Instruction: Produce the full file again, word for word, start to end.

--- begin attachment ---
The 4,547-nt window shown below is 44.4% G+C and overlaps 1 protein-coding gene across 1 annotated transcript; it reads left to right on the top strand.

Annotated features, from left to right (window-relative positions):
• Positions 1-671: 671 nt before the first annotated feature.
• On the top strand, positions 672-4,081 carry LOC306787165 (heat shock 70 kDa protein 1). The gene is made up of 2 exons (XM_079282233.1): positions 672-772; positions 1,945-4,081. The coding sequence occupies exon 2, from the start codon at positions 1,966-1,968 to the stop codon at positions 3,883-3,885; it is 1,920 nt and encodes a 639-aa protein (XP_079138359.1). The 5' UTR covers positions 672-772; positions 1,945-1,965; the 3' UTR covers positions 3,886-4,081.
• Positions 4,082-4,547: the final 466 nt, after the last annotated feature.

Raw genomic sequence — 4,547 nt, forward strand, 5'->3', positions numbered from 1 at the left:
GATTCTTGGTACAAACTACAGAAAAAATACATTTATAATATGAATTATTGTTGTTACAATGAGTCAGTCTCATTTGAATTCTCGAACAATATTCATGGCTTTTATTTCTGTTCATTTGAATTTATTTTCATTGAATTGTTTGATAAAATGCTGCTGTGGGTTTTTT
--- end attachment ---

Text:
The 4,547-nt window shown below is 44.4% G+C and overlaps 1 protein-coding gene across 1 annotated transcript; it reads left to right on the top strand.

Annotated features, from left to right (window-relative positions):
• Positions 1-671: 671 nt before the first annotated feature.
• On the top strand, positions 672-4,081 carry LOC306787165 (heat shock 70 kDa protein 1). The gene is made up of 2 exons (XM_079282233.1): positions 672-772; positions 1,945-4,081. The coding sequence occupies exon 2, from the start codon at positions 1,966-1,968 to the stop codon at positions 3,883-3,885; it is 1,920 nt and encodes a 639-aa protein (XP_079138359.1). The 5' UTR covers positions 672-772; positions 1,945-1,965; the 3' UTR covers positions 3,886-4,081.
• Positions 4,082-4,547: the final 466 nt, after the last annotated feature.

Raw genomic sequence — 4,547 nt, forward strand, 5'->3', positions numbered from 1 at the left:
GATTCTTGGTACAAACTACAGAAAAAATACATTTATAATATGAATTATTGTTGTTACAATGAGTCAGTCTCATTTGAATTCTCGAACAATATTCATGGCTTTTATTTCTGTTCATTTGAATTTATTTTCATTGAATTGTTTGATAAAATGCTGCTGTGGGTTTTTT